By Ben Seri, VP of Research

TL;DR

  • Recent reporting showed how DNS rebinding leaves IoT and unmanaged devices vulnerable to attacks in the home.
  • Armis has identified that enterprises are even more exposed, as almost half a billion of these devices are used in the workplace (including IP phones, printers, networking equipment, and cameras).
  • These devices put enterprises at risk for attacks, data exfiltration, and take-over for a Mirai-like attack.

Tip of the Iceberg

The reports over the last few weeks of the DNS Rebinding vulnerability impacting millions of IoT devices in the home was just the tip of the iceberg. Armis has found that the issue impacts hundreds of millions of IoT and other unmanaged devices used inside almost every enterprise. From smart TVs to printers, digital assistants to IP phones and more, the exposure leaves organizations vulnerable to compromise, data exfiltration, and to devices getting hijacked for another Mirai-like attack.

DNS Rebinding Attacks Explained

DNS rebinding takes advantage of a nearly decade-old flaw in web browsers that allows a remote attacker to bypass a victim’s network firewall and use their web browser as a proxy to communicate directly with vulnerable devices on the local network. An example of a vulnerable device is one that is running an unauthenticated protocol like Universal Plug and Play (UPnP) or HTTP (used on unencrypted web servers). These protocols are commonly used to host administrative consoles (for routers, printers, IP cameras) or to allow easy access to the device’s services (for example, streaming video players), and are pervasive in businesses.

Vulnerabilities Are Everywhere

The Armis research team found that large enterprises are very exposed to DNS rebinding attacks. In fact, the majority of manufacturers who make commonly used IoT devices within enterprise environments ship devices that are vulnerable to a DNS rebinding attack. Using data from Armis’ Device Knowledgebase, which includes over 5 million device behavior profiles, our researchers identified the devices, manufacturers, and estimated number of vulnerable devices worldwide in the enterprise – nearly half a billion devices (496 million by our count).

% of devices impacted by manufacturer and estimated global enterprise exposure

 

Breakdown of vulnerable device types within the Armis customer database

Enterprises Are At Risk

Because of the widespread use of the types of devices listed above within enterprises, Armis can say that nearly all enterprises are susceptible to DNS rebinding attacks.

Just this week, Cisco Systems is issuing software updates to tackle a high-risk vulnerability in several VoIP phone models. This vulnerability could allow a remote attacker to perform a command injection and execute commands with the privileges of the web server. This is the type of scenario that can be leveraged via a DNS Rebinding attack.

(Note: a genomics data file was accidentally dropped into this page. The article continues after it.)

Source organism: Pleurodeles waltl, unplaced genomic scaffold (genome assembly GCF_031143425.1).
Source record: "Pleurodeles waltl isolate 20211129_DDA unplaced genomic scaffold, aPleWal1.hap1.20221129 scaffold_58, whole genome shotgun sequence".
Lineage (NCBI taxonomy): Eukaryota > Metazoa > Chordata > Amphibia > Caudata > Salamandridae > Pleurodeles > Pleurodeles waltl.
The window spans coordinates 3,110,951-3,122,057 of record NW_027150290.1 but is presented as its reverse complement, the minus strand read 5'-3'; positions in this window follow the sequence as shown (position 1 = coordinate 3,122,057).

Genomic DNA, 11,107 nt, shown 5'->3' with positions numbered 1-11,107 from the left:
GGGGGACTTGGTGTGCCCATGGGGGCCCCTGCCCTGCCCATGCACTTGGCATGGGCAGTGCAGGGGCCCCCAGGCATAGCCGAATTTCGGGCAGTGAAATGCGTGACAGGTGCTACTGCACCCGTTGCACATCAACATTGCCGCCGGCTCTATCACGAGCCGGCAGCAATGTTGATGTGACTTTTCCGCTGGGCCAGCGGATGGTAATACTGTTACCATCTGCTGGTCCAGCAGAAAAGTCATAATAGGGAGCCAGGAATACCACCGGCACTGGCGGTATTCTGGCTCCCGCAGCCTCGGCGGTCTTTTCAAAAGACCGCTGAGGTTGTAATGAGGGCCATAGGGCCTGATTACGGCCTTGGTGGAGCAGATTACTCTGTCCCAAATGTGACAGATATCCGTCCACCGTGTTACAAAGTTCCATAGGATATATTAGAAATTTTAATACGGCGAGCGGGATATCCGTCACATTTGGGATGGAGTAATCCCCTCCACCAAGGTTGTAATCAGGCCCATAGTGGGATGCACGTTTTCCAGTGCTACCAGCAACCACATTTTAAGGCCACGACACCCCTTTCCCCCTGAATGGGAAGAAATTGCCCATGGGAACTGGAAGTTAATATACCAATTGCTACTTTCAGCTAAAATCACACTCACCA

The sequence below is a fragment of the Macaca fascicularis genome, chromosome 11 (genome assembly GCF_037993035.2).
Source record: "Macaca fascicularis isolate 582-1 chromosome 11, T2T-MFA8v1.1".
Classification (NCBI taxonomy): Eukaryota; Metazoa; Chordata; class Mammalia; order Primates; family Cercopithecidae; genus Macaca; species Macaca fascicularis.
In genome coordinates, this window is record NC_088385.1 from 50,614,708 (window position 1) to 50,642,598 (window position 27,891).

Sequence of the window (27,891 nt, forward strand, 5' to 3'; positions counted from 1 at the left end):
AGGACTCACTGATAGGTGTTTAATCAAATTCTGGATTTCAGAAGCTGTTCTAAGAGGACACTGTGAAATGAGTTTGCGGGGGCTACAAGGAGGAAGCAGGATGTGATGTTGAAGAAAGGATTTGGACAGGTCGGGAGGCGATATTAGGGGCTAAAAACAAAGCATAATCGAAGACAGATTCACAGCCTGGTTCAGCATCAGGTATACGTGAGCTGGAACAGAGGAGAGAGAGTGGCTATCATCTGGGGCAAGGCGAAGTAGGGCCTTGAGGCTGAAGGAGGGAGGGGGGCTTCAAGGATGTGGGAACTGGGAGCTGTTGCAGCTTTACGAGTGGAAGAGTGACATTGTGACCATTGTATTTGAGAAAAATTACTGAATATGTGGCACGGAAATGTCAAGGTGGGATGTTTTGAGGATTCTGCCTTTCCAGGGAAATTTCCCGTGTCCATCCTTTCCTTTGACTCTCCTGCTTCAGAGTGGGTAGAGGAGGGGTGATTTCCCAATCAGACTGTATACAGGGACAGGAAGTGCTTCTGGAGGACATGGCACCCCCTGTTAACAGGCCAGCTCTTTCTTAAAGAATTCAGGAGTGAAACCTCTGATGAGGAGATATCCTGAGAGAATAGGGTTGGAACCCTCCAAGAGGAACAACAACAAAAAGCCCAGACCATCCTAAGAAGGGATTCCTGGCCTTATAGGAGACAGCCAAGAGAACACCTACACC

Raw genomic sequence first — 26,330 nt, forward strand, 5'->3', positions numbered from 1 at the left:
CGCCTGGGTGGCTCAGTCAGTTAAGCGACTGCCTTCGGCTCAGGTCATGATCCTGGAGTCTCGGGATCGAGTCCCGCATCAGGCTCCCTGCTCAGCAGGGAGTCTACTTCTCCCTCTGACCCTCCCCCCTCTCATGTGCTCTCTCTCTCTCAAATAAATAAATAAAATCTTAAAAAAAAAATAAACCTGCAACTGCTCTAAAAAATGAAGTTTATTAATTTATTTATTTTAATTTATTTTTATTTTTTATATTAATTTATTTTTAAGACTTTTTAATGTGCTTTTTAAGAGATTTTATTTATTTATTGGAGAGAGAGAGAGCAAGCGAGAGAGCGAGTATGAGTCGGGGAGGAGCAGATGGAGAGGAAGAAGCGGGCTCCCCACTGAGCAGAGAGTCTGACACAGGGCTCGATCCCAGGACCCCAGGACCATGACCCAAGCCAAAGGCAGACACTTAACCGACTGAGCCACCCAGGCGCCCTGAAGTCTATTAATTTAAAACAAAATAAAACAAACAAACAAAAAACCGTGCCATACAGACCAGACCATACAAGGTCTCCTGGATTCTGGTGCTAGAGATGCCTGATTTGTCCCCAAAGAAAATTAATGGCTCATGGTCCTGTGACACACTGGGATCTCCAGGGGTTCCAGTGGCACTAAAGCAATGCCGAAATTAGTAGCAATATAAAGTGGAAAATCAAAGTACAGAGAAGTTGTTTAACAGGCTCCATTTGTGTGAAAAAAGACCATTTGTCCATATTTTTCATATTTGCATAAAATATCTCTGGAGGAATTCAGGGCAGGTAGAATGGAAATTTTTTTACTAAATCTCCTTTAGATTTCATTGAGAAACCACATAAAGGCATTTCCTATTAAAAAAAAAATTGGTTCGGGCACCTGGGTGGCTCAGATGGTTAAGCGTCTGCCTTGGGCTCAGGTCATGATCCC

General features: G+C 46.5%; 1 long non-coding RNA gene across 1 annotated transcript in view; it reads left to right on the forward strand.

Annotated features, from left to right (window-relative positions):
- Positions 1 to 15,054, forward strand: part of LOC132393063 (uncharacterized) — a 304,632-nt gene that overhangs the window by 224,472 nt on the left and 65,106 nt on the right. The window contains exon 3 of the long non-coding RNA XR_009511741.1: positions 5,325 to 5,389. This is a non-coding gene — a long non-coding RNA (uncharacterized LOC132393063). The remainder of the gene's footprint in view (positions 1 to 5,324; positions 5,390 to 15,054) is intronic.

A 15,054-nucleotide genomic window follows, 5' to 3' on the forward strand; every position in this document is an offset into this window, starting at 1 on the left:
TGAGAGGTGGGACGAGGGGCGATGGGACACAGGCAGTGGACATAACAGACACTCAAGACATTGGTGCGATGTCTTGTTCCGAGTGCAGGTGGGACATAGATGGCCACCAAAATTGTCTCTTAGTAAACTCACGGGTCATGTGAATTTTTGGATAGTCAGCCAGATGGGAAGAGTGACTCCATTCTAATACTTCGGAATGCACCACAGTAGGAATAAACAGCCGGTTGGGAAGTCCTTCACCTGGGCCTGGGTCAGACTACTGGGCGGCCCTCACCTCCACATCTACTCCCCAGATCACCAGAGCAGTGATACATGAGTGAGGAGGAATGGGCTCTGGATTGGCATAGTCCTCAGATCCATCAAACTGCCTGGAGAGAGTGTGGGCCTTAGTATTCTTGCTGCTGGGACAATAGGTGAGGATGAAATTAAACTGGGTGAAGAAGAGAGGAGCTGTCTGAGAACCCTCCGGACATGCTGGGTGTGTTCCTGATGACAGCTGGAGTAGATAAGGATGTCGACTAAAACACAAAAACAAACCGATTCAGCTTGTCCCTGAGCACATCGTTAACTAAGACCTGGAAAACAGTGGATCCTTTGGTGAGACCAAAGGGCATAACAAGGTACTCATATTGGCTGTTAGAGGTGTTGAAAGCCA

Last month, IP security cameras (an ironic name in this particular instance) were identified among the most at risk as 10 vulnerabilities were published in Axis cameras and Foscam cameras.

Printers were also identified in our research. Unfortunately, printers are one of the least managed, most poorly configured devices in the enterprise. Aside from adjusting basic network configurations, enterprises typically deploy printers with default settings, making them an ideal target for a DNS rebinding attack. Once compromised, printers can be a vector through which an attacker:

  • Exfiltrates information by downloading documents scanned, stored, or cached on the printer
  • Launches a larger attack within the enterprise, similar to how an attacker used a fish tank thermostat to exfiltrate 10 GB of data from a casino in North America to a remote server in Finland.

How It Works

For anybody who thinks IoT  and unmanaged devices are safe because they sit behind a firewall, this is not the case. DNS rebinding manipulates the trust model between browsers and the outside world, effectively allowing a remote attacker to compromise IoT devices just as if the attacker were already on the internal network. Here’s how a DNS rebinding attack works:

Step 1: Leverage the user’s browser.

  1. The user clicks on a link (phishing or not) that takes him or her to a malicious site, or a site with ad with malicious JavaScript.
  2. The malicious JavaScript runs on the user’s local browser.

In this scenario, the user is going to a sports site to get the latest World Cup scores. In this example, we will call it worldsportscores.com (by the way, it’s not a real site, we made it up). This site may host HTML ads that might be running malicious JavaScript. It is important to note this JavaScript is not identified as malicious by a firewall, network security solution, or even endpoint protection.

Step 2: Scan the local network to detect the presence of a particular type of device (e.g., one of the devices listed in the table above along with its IP address).

  1. Using DNS rebinding and JavaScript, the malicious website commands the end-user browser to scan local IP addresses.